4 Minutes Read
The shareholders of Ourgame International Holdings, Ltd. and Allied Esports Entertainment have officially approved the World Poker Tour’s sale to Element Partners LLC for $105 Million, with WPT CEO Adam Pliska receiving $1 Million for facilitating the sale. The deal was formalized in a special meeting of Allied Esports Entertainment’s stockholders on July 1, three days after Ourgame approved the transaction.
In a press release issued by WPT, Pliska was quoted as saying, “WPT management looks forward to this new chapter for the WPT and to the announcement of new initiatives in the near future as we prepare for our 20th anniversary next year and the further expansion of the WPT.”
“This is a momentous day for AESE and an opportunity to focus on growing the business in exciting and innovative ways,” said Frank Ng, CEO of Allied Esports Entertainment. “Congratulations to Adam Pliska and his entire team at World Poker Tour as they too move into a new, successful chapter.”
Element Partners Acquires WPT After a Year-Long Bidding War With Bally’s
Talks between Allied, which owns WPT and various other esports platforms, and Element Partners over the sale of WPT had been going on since last year. They initially tabled a bid of $78.25 Million. As part of the initial offer, $68.25 Million was to be paid upfront in cash, and the remaining $10 Million to be paid over the next three years with a fully guaranteed 5% revenue share of WPT-branded tournament entry fees on Element-owned or licensed gaming platforms.
The matters started getting complicated when Bally’s Corp. entered the fray and tabled an unsolicited bid of $105 Million to purchase Allied’s poker assets. This forced Element’s hand to raise the bid to $90.5 Million. This bid was rejected by the Allied board as they considered Bally’s bid superior.
However, not one to lie down, Element upped their offer again. But, instead of coming back with a higher bid, they matched Bally’s offer. Allied’s board accepted Element’s proposal as they deemed Bally’s offer was “no longer superior.”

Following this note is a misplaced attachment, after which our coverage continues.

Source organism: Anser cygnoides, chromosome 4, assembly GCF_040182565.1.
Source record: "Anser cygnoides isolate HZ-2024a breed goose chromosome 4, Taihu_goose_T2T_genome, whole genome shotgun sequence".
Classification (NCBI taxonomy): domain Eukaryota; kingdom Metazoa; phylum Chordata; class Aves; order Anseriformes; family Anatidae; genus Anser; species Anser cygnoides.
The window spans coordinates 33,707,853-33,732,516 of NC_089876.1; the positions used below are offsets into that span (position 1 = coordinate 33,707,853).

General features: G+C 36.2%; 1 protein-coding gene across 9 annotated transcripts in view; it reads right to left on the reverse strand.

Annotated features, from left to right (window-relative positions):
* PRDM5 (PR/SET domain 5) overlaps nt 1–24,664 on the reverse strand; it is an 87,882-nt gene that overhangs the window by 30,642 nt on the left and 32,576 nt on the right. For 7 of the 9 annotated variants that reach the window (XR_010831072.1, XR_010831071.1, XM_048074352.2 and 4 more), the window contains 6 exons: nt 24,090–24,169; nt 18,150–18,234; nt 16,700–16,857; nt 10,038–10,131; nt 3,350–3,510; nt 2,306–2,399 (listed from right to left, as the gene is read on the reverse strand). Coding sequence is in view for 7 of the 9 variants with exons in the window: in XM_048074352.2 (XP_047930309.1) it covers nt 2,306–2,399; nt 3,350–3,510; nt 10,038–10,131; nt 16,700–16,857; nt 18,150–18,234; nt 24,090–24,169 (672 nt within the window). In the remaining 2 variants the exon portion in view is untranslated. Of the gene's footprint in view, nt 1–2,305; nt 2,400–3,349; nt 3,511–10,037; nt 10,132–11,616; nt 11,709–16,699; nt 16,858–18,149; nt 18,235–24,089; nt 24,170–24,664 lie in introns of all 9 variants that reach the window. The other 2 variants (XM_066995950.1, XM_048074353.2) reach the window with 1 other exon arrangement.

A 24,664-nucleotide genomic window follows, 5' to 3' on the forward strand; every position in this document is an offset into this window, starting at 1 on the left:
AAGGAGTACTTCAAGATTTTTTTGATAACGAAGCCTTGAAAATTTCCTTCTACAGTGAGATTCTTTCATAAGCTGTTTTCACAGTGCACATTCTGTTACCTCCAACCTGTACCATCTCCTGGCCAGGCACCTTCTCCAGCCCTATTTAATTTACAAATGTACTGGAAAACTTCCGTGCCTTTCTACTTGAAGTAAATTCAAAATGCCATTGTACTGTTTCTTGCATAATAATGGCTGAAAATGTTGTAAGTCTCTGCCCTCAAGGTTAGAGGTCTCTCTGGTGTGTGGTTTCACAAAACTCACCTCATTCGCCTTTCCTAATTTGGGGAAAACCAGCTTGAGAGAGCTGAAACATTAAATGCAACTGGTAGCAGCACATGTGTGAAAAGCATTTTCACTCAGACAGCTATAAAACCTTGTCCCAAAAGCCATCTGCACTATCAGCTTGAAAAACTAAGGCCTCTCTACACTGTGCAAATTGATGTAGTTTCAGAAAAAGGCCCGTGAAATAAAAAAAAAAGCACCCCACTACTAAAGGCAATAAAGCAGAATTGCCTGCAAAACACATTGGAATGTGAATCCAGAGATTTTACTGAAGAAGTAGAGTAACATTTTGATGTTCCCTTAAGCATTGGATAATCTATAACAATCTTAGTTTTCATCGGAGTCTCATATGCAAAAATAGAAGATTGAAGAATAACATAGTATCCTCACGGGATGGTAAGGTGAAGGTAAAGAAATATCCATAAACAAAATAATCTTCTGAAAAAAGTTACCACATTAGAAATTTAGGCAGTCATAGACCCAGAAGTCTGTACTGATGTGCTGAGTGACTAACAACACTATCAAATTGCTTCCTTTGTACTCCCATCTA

However, things were just beginning to get murkier.
Ourgame Directors Fail at an Attempted Coup
On June 11, Allied Esports Entertainment announced a special stockholder meeting set for June 28. They would then consider and approve the company’s sale of 100% of the outstanding capital stock of Club Services Inc (WPT). The announcement mentioned that Ourgame International Holdings was the largest stockholder with 30.6% of common stock. That meant Ourgame had to obtain approval from its stockholders in a meeting scheduled on June 30.
The June 28 meeting of Allied Esports stockholders did not go as planned. Allied announced that the lack of a quorum for a vote meant that the matter remained outstanding. They rescheduled the meeting to July 1 and even moved it to a webcast so more stockholders could participate.
As it turned out, the Ourgame board’s approval of the deal was the problem. An internal conflict within Ourgame’s boardroom erupted over how the company would distribute its share of the WPT sale proceeds. This led to the ouster of three of the company’s board members, Gao Hong, Fu Qiang, and Hu When. The three directors owned a combined 26.99% stake in Ourgame through a separate company. An internal investigation revealed that three were debt-ridden, and the group owed money on at least six judgments and had dozens of other pending lawsuits. They later attempted to pull off a corporate coup but ultimately failed. All of these led to further delays in the finalization of the WPT sale.
Ourgame still controls a significant share in Allied Esports, and final approval could not be granted without a vote from Ourgame. On June 28, the company finally gave the nod to the sale, but it was still a tight vote, with the proposal passing by a 54.4% to 45.6% margin.
The three former board members’ demand to funnel the majority of the sale’s proceeds to a struggling company named Irena Group, for which they themselves serve as executives, was ultimately defeated, and now the funds will instead be used for Ourgame’s other business interests.
Following Ourgame’s approval of the WPT sale, Allied Esports proceeded to conduct its own vote through a video conference facilitated by the company’s CEO Frank Ng. Allied shareholders yet to cast their vote via proxy all took part in the six-minute video conference and quickly approved the sale.
Ourgame’s History With Allied
After the crackdown by the Chinese government on online poker and gaming apps, which crippled the growth of live poker in China, Ourgame decided to withdraw from the business. They sold Allied Esports and WPT to Black Ridge Acquisition Corp, which combined the two assets and rebranded it as Allied Esports.
The new company retained executives from both Ourgame and WPT. Lyle Berman was appointed the new chairman, while Eric Yang and Frank Ng, who was the chairman of Ourgame, were named the vice-chair and CEO, respectively. Adam Pliska was elected as the president.
With the new structure in place and Ng stepping down as CEO, it was assumed that Ourgame was wrapping up its poker operations. However, corporate filings in Hong Kong and the USA revealed that was not the case as they still owned a 30.06% stake in the company.
Present Scenario After Sale of WPT to Element
Allied Esports remains in existence, owning a significantly reduced portfolio of esports-related assets. The sale also removes WPT from public ownership. Unlike Allied Esports, which traded on NASDAQ as AESE, Element Partners is a privately-held company.